Tyler The Creator, Kali Uchis & Vince Staples Bring Ambitious ‘Call Me If Your Get Lost Tour’ To Detroit’s Little Caesars Arena (SHOW REVIEW/PHOTOS)

With thousands of screaming fans shaking Little Caesars Arena in Detroit on February 28th, Tyler, the Creator staged his most ambitious live show yet as part of the “Call Me If You Get Lost Tour.”

The last time Glide covered Tyler, the Creator was at his standout headlining spot at Outside Lands. This time around, the rapper proved that he could still up the ante: more fiery pyrotechnics, more dynamic set-pieces, more command of a rapt audience.   

Here are five memorable moments from the show: 

Kali Uchis, Vince Staples, Teezo Touchdown Set the Stage

A trio of openers helped get the crowd hyped leading up to Tyler, the Creator’s headlining set. Teezo Touchdown kicked things off with a buzz – literally, as he wielded a chainsaw. He leaned into the construction theme of his set design by awarding the “hardest hard hat” to the fan going the wildest in the crowd. Next up, Vince Staples took the arena by storm from the B-stage, where he deftly engaged the audience in all directions. He memorably closed his set with his hit “Norf Norf” to loud cheers from the audience, accentuating the “I ain’t never ran from nothing but the police” chorus with an alternating red and blue lighting motif. Kali Uchis’ arrival on stage was heralded by a wave of fervent screams that closely matched Tyler, the Creator’s reception. The singer impressed with her hits like “Dead to Me,” “i want war (BUT I NEED PEACE)”, “After the Storm,” and “telepatía,” as well as her tight choreography with her backup dancers. 

Rolls Royce Pull Up

As the house lights went dark, a massive wave of screams rippled through the eager crowd. The audience got an immediate sense of the grandeur of the set from the get-go, as Tyler, the Creator rapped “SIR BAUDELAIRE” from the roof of a 1939 Rolls Royce Wraith. Behind the car, there was a huge, two-story house facade. As he exited the vehicle, he strafed across the stage, illuminated by the flash and crackle of fireworks on “CORSO.” And then on “LEMONHEAD,” he ascended the house’s staircase, rapping from the balcony over the track’s propulsive beat while the crowd jumped along.

Setting Sail

For the smooth jam “WUSYANAME,” Tyler, the Creator hopped in a huge boat, which drifted from the main stage to the B-stage. When it docked in the middle of the general admission crowd, the rapper shifted gears to some of his older material.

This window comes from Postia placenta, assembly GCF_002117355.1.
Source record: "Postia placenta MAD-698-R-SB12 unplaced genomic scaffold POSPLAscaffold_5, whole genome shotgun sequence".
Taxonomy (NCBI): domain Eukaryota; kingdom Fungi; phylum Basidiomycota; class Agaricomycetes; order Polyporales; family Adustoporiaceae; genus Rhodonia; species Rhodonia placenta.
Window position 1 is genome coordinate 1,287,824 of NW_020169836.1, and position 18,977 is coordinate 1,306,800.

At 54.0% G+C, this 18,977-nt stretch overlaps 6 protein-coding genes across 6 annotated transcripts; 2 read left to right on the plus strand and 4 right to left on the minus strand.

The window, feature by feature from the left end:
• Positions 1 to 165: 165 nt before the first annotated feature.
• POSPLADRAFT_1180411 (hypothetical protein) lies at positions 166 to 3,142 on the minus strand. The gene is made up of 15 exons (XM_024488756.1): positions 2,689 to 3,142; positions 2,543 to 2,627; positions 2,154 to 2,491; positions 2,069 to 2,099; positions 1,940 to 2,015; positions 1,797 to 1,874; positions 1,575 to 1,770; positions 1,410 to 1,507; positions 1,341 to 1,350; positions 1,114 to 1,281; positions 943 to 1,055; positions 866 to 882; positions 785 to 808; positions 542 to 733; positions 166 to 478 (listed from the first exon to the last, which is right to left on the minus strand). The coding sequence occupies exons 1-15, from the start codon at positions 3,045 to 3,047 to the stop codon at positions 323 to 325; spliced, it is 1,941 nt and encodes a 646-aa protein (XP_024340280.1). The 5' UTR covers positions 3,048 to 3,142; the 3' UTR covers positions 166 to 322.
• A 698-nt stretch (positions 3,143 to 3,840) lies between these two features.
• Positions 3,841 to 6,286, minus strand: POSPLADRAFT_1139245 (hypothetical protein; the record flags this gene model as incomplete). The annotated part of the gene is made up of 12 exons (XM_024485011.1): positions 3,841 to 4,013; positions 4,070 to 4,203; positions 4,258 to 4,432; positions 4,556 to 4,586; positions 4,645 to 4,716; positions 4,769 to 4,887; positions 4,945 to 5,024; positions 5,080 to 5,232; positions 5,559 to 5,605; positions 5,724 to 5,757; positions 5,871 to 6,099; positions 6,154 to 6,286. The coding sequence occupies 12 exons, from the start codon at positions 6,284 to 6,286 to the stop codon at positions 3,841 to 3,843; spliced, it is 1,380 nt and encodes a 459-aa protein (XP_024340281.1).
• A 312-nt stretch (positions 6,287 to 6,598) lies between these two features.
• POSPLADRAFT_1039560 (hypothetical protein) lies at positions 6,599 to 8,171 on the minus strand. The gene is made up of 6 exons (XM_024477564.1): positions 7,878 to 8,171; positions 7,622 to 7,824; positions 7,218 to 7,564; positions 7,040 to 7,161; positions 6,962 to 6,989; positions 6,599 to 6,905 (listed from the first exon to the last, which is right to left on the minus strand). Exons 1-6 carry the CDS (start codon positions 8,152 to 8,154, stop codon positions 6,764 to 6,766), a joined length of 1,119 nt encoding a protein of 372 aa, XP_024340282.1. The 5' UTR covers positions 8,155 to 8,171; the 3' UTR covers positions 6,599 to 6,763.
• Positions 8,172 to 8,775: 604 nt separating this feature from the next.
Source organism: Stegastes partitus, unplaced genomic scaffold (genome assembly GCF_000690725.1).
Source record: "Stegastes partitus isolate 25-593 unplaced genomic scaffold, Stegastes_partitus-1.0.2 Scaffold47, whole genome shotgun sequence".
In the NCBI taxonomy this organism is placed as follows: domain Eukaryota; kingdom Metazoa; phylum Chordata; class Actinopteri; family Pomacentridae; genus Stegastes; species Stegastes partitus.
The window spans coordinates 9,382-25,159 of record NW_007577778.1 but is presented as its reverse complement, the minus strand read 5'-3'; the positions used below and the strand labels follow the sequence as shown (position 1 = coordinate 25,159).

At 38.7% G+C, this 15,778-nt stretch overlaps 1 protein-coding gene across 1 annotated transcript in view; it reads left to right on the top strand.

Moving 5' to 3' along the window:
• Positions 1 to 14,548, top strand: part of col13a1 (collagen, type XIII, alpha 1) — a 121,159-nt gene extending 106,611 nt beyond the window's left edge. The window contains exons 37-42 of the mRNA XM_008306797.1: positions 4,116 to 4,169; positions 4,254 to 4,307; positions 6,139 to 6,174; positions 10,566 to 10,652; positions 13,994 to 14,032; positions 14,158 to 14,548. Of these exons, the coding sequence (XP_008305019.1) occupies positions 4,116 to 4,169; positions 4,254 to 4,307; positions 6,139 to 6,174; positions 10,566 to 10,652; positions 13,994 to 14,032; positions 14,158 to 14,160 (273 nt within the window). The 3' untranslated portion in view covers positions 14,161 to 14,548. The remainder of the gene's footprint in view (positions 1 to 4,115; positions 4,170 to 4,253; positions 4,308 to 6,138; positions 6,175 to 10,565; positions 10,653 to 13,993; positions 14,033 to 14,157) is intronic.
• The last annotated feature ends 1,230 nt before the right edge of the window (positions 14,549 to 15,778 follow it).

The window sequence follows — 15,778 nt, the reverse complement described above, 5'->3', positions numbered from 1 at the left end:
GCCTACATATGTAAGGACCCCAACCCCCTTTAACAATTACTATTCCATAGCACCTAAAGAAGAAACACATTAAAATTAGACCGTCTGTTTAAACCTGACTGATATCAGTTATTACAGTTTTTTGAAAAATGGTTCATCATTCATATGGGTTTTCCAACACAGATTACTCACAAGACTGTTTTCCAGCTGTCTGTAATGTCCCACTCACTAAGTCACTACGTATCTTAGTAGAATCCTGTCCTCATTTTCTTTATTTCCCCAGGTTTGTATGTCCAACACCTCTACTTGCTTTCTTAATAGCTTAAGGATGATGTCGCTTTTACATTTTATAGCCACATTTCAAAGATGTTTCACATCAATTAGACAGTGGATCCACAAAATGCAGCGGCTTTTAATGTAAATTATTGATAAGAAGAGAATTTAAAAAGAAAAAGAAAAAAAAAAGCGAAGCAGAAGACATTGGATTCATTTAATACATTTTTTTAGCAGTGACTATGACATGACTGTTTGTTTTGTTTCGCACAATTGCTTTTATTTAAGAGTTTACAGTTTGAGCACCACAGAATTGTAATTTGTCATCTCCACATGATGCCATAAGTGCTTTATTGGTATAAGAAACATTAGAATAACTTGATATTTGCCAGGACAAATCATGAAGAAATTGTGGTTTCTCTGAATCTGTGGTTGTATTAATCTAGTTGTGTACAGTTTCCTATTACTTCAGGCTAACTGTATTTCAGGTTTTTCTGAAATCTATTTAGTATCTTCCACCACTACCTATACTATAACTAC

“I’m guessing a quarter of you wouldn’t mind if I went back in my discography,” Tyler, the Creator commented to the crowd. Judging by the fierce roar, it was closer to 100% approval. While on the B-stage, he rumbled through some of his biggest earlier hits. Standouts included his call-and-response with the audience for “911,” the huge singalong (with some Detroit-centric ad libs thrown in) on “See You Again,” and the stark beat of “Yonkers.” This phase of the set ended with “Tamale,” as the arena bounced along to the rapid-fire beat. 

Return Voyage

After “Tamale,” Tyler, the Creator hopped back in the boat, which slowly set sail back towards the main stage. At a couple points en route, the boat paused, allowing him to croon “I THOUGHT YOU WANTED TO DANCE” to the crowd, showing off his vocal chops. As the boat rocked back and forth, the excellent set design helped give the illusion that Tyler, the Creator was floating on a sea of undulating arms raised by exuberant fans. 

Upon returning to the main stage, Tyler, the Creator stood still, with pulsing lights and the accelerating instrumentals amping up the audience toward “Who Dat Boy.” As the track was unleashed, plumes of fire shot up behind Tyler, the Creator, and the crowd exploded to one of the most energetic songs of the entire set. 

No Encore Needed

On the penultimate track “NEW MAGIC WAND,” Tyler, the Creator explained this as his “favorite song”: “It has a lot of the elements of why I like making music – melody, harmony, the drum goes hard. … It’s more feeling than trying to be good.” 

He headbanged with such ferocity that he ended up sprawled on the floor. As the track surpassed its halfway point, it broke down into a discordant beat punctuated by harsh strobe lights. As the song kicked back in, Tyler, the Creator was once again illuminated by plumes of flames. 

The set fittingly closed with the triumphant “RUNITUP.” As the crowd eagerly sang along one last time, Tyler, the Creator urged them to get louder. More fireworks shot up on stage as the fans bounced along with each of Tyler, the Creator’s jumps. And with that, he took a deep bow, then picked up two suitcases and walked through the front door of the house facade.  

The entire set ran for a pretty tight hour and 20 minutes. While the crowd would’ve devoured more songs, the fact that there was no encore worked in terms of the show’s overall journey: “Here today, but gone tomorrow / We gon’ run it up.”

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